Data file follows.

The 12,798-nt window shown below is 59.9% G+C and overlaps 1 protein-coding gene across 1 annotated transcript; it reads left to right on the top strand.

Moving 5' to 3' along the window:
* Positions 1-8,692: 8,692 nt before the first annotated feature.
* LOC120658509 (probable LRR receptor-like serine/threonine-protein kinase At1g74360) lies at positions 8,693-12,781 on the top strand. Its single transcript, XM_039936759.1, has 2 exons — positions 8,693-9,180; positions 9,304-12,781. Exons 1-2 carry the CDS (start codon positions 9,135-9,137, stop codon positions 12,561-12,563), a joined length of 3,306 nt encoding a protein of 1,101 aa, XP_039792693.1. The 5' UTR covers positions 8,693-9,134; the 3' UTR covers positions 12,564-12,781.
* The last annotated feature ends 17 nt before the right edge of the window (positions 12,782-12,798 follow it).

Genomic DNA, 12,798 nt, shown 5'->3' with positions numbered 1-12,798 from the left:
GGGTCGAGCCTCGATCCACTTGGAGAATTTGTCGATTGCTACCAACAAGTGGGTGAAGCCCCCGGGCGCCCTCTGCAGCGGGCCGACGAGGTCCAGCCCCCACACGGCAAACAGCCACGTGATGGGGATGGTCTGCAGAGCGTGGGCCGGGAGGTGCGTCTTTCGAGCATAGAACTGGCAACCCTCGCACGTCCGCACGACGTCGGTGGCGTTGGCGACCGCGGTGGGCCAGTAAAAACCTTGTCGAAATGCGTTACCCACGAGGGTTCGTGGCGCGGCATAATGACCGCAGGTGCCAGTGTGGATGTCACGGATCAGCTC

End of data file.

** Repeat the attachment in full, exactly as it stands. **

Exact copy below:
The 12,798-nt window shown below is 59.9% G+C and overlaps 1 protein-coding gene across 1 annotated transcript; it reads left to right on the top strand.

Moving 5' to 3' along the window:
* Positions 1-8,692: 8,692 nt before the first annotated feature.
* LOC120658509 (probable LRR receptor-like serine/threonine-protein kinase At1g74360) lies at positions 8,693-12,781 on the top strand. Its single transcript, XM_039936759.1, has 2 exons — positions 8,693-9,180; positions 9,304-12,781. Exons 1-2 carry the CDS (start codon positions 9,135-9,137, stop codon positions 12,561-12,563), a joined length of 3,306 nt encoding a protein of 1,101 aa, XP_039792693.1. The 5' UTR covers positions 8,693-9,134; the 3' UTR covers positions 12,564-12,781.
* The last annotated feature ends 17 nt before the right edge of the window (positions 12,782-12,798 follow it).

Genomic DNA, 12,798 nt, shown 5'->3' with positions numbered 1-12,798 from the left:
GGGTCGAGCCTCGATCCACTTGGAGAATTTGTCGATTGCTACCAACAAGTGGGTGAAGCCCCCGGGCGCCCTCTGCAGCGGGCCGACGAGGTCCAGCCCCCACACGGCAAACAGCCACGTGATGGGGATGGTCTGCAGAGCGTGGGCCGGGAGGTGCGTCTTTCGAGCATAGAACTGGCAACCCTCGCACGTCCGCACGACGTCGGTGGCGTTGGCGACCGCGGTGGGCCAGTAAAAACCTTGTCGAAATGCGTTACCCACGAGGGTTCGTGGCGCGGCATAATGACCGCAGGTGCCAGTGTGGATGTCACGGATCAGCTC